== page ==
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Summary: Resting in the arms of Jesus and being held securely by his love gives Christians the ability to live with contentment and peace

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John 20:24-29 “The Path Toward Personal Peace”

INTRODUCTION

It was 1981, and the recently retired couple was concerned about the growing threat of nuclear war. Since they could do nothing to prevent a war, they decided that they would look for the safest place on earth, which would enable them to avoid war. They searched exhaustively for such a place, and eventually believed that they had achieved their objective. In 1982 they said “good-bye” to their friends and moved all of their belongings to the Falkland Islands—just before the Falkland Island War. Peace is illusive.

In 1861, Gustav Valbert calculated that from 1496 BC to 1861 AD, a span of 3, 358 years, there had been 3, 130 years of war and only 227 years of peace—a 13/1 ratio. There were 8,000 peace treaties enacted between 1500 BC and 1860 AD. These treaties were intended to last in perpetuity, but they lasted only two years, on average.

Humanly speaking peace is beyond our capabilities. It is more than we can accomplish if we limit our understanding of peace to merely the absence of conflict. If we expand it to the original meaning of the word, “shalom,” that of total well being, it becomes overwhelmingly impossible.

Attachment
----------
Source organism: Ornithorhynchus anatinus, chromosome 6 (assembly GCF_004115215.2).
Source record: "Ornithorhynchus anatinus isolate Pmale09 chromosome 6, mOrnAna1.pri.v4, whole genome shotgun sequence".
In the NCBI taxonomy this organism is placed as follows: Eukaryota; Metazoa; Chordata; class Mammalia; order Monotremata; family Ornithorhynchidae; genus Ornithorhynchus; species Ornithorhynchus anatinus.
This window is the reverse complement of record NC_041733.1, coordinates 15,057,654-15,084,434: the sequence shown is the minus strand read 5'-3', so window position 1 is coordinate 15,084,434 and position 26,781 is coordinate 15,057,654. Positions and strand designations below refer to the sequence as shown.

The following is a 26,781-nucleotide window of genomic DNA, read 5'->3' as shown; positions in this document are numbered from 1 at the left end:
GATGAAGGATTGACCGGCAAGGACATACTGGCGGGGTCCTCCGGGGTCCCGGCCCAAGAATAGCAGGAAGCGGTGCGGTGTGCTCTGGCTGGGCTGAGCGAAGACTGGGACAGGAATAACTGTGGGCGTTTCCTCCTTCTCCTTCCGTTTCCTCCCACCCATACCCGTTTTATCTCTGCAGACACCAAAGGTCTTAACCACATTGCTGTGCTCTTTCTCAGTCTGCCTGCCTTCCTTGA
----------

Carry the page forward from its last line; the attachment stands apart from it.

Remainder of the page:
Thomas made this discovery during the weeks following Easter.

THOMAS’ STORY

Thomas was a pragmatic fatalist—the opposite of an eternal optimist. He was a disciple of Jesus and devoted to Jesus. He had seen Jesus cast out demons, feed the multitudes, heal the sick, and put the religious leaders, of the time, in their place. He was different from the other disciples, though. They saw the coming of a new age—a heaven on earth. He saw the conflict and strife that such and event would instigate. When Jesus decided to go to Bethany in order to be with Mary and Martha, after Lazarus’ death, Thomas knew that they were headed into enemy territory. He was the one who said, “Well, let’s follow Jesus back to Judea so that we can die with him.”

It is not surprising to read that Thomas was not with the rest of the disciples on that Easter evening. He was probably grieving alone, struggling with the events of the past days and their implication for his life. It is also within his character to doubt the excited words of the other disciples, when they told him that they had seen the Lord. He probably thought that their grief had made them delusional. He nodded, declared his unbelief, and muttered to himself that the others were probably seeing things.

Thomas’ grief, doubt, and confusion did not give him peace. In fact, it drew him farther and farther away from the experience of well being in his life. There was little that he could do. Even if he worked through his grief, overcame his doubt, and discovered some semblance of order and purpose in his life, he still would not have true peace.

Thomas received the peace that he was seeking—the resolution to his personal conflict, and the foundation for well-being—when he encountered Jesus the Sunday following Easter.

The story of Thomas discovering peace in the person of Jesus Christ is repeated over and over in the New Testament.


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